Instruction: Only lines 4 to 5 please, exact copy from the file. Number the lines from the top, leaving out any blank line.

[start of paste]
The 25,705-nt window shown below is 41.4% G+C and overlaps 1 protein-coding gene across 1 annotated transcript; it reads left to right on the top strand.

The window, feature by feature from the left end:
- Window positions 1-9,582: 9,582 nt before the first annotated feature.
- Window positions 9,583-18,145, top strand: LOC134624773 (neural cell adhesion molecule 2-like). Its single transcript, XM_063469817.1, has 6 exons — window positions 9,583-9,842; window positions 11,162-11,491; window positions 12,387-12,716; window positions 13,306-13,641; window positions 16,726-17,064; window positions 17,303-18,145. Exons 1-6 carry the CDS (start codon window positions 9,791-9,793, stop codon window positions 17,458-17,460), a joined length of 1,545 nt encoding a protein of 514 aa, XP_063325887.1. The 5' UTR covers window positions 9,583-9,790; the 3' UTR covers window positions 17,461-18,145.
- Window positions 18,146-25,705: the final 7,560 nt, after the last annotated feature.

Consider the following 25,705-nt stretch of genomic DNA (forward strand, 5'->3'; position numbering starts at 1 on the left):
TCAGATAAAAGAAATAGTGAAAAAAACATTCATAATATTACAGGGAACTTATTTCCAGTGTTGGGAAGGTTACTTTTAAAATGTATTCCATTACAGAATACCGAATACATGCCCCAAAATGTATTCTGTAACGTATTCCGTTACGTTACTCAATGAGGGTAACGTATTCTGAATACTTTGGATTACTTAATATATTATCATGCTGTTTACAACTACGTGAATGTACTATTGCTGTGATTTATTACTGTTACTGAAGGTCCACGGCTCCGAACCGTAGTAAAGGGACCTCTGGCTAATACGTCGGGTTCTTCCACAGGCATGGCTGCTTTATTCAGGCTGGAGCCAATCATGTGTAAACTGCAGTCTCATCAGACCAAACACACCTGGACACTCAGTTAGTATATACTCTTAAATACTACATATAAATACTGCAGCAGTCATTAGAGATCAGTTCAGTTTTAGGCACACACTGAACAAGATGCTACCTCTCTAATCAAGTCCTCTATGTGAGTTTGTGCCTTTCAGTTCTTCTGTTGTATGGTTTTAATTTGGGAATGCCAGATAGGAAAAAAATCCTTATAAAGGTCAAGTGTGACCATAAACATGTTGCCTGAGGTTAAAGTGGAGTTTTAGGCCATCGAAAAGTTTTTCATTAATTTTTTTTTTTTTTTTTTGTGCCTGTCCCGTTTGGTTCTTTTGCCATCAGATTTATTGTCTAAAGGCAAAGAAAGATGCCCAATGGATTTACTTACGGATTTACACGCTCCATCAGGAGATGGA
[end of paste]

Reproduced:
- Window positions 9,583-18,145, top strand: LOC134624773 (neural cell adhesion molecule 2-like). Its single transcript, XM_063469817.1, has 6 exons — window positions 9,583-9,842; window positions 11,162-11,491; window positions 12,387-12,716; window positions 13,306-13,641; window positions 16,726-17,064; window positions 17,303-18,145. Exons 1-6 carry the CDS (start codon window positions 9,791-9,793, stop codon window positions 17,458-17,460), a joined length of 1,545 nt encoding a protein of 514 aa, XP_063325887.1. The 5' UTR covers window positions 9,583-9,790; the 3' UTR covers window positions 17,461-18,145.
- Window positions 18,146-25,705: the final 7,560 nt, after the last annotated feature.